Statutory Sick Pay – Report Summary

This is a House of Commons Committee report, with recommendations to government. The Government has two months to respond.

Author: Work and Pensions Committee

Related inquiry: Statutory Sick Pay

Date Published: 28 March 2024

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Summary

The UK is experiencing relatively high rates of sickness absence and ill health, including high rates of mental health problems among young people, and there is growing concern about levels of ill health-related economic inactivity. Whilst this has prompted much debate about what the Government can do to reduce rates of ill health in the workplace, an issue that has received less attention is access to sick pay. The majority of workers benefit from occupational sick pay (OSP) provided voluntarily by employers, but a significant minority rely only on Statutory Sick Pay (SSP), which is less generous than OSP, and some are not entitled even to SSP. The cost of paying SSP is borne entirely by employers, but to qualify a worker must be classed as an employee and earn above the lower earnings limit (LEL). Even then, SSP is not paid for the first three days of sickness absence.

Successive Governments have consulted on the need to reform SSP, in response to criticisms that the rate is too low and too many people are excluded, either because they do not earn enough, or because their period of sickness absence lasts fewer than four days. In 2019, the then Government proposed removing the LEL and making SSP more flexible to enable employees to receive a combination of SSP and their usual wages and so facilitate phased returns to work. In 2021, the next Government decided not to make any changes, on the grounds that the Covid-19 pandemic was the wrong time to introduce reforms that would have placed immediate additional costs on businesses, many of which were already struggling to survive. We launched our inquiry in November 2023 to explore whether the time had arrived to reconsider and make reforms that many organisations were calling for.

We conclude that SSP does not provide adequate support for those who most need protecting from financial hardship during periods of sickness absence. In particular, we raise concerns about the SSP rate and the LEL. We find that the former is too low and suggest that a modest increase to the SSP rate in line with Statutory Maternity Pay would strike a reasonable balance between providing additional financial support to sick workers and not placing excessive extra costs on businesses. We also conclude that all employees, not just those earning above the LEL, should be entitled to SSP.

Despite having heard concerns about the impact of the three-day waiting period, we believe that removing the waiting days would have the most unpredictable consequences of all the proposed reforms, since it could result in significant behavioural change by employees. In particular, there is no way of knowing whether removing the waiting days would increase or decrease sickness absence rates. We consequently recommend that the Government retain the waiting days.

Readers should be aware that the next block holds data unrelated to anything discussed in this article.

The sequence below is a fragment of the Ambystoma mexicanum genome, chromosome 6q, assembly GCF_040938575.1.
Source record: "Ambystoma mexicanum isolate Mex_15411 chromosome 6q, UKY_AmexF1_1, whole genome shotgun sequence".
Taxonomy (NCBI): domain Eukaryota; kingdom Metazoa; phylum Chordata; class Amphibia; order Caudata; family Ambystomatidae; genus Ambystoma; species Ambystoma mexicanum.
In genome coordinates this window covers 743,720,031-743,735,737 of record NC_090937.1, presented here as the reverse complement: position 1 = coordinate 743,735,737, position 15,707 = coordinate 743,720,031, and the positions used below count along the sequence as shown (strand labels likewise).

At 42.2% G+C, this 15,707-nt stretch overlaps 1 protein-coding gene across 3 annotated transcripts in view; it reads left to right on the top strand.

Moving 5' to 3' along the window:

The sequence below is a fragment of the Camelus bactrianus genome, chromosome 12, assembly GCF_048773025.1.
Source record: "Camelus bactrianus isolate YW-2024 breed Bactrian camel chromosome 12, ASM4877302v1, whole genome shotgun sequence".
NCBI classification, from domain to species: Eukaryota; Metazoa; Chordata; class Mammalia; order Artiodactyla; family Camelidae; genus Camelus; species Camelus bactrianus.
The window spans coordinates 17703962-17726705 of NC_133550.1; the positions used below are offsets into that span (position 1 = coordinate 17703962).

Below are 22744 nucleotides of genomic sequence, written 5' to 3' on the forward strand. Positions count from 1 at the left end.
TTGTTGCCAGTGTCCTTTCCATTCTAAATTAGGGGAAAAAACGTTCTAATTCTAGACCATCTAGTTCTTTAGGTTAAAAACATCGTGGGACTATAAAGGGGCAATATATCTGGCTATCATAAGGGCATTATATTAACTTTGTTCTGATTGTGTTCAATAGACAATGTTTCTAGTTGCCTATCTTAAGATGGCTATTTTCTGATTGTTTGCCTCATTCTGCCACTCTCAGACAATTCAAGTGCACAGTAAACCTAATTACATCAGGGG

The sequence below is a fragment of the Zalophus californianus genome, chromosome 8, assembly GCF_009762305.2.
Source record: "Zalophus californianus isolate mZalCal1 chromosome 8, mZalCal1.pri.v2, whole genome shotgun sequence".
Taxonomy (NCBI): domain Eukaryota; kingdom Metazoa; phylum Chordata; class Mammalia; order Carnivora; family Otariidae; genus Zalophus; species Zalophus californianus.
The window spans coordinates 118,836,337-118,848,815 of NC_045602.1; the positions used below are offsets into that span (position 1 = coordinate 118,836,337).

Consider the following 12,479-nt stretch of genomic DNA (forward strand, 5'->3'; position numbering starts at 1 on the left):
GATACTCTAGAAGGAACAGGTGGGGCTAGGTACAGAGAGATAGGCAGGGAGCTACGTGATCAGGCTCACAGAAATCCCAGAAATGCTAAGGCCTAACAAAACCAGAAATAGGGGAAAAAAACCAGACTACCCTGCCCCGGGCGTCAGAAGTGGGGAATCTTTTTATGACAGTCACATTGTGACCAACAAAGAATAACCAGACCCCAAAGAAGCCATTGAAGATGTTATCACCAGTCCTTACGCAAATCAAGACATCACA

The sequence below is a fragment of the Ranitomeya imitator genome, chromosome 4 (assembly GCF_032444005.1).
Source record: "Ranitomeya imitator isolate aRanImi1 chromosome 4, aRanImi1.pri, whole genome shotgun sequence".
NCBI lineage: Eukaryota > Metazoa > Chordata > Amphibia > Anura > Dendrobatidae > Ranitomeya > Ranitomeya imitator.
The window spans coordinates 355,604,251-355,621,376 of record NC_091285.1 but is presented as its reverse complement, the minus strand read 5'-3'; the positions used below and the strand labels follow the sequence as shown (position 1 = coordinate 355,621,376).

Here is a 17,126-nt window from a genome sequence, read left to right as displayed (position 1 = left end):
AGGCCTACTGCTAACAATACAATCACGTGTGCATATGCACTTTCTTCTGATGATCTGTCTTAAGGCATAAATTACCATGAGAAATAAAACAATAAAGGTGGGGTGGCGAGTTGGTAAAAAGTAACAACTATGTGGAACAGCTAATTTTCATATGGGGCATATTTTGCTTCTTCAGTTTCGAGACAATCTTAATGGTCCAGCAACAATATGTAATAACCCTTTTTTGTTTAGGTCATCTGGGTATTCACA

We understand why the Government decided that the Covid-19 pandemic was the wrong time to introduce changes to SSP, as they would obviously have placed immediate additional costs on employers. We conclude, however, that this argument is now less valid. Given how many employers permit phased returns where they can, as part of their own occupational sick pay arrangements, we can only assume they find them a useful tool in supporting employees back to work. The evidence is clear that phased returns increase the chances of people making a full return to work. We recommend that the Government amend legislation to enable SSP to be paid in combination with usual wages. This could also allow people with fluctuating health conditions to reduce their hours periodically in order to manage their conditions better, where this is in the interests of both them and their employer.

A central part of many of the arguments in favour of reforming SSP is that, despite the direct additional costs to employers, it would ultimately result in a net benefit to business, as it would result in lower levels of sickness absence and presenteeism and incentivise employers to manage sickness in the workplace better. We find that the overall impact on business of reforming SSP is difficult to predict but that, even if it did not result in the kind of net benefits some have predicted, larger businesses would be able to absorb the costs of the modest reforms we have recommended. For smaller businesses, however, a rebate of SSP costs would have to be an essential component of any set of reforms, and could itself help to reduce rates of sickness absence if it was made conditional on businesses demonstrating better sickness absence management. Accordingly, we urge the Government to consult small and medium-sized businesses on the design of a small business rebate for SSP to be introduced alongside our other proposed reforms.

Far too many people lack a financial safety net during periods of ill health as a result of being self-employed. We recognise that self-employed people cannot be made eligible for SSP, but we strongly believe that the Government must do more to ensure they are no worse off financially during periods of sickness than employees on SSP. We therefore conclude that the Government should establish a contributory sick pay scheme for self-employed people to provide them with the same level of income protection as would be available under SSP.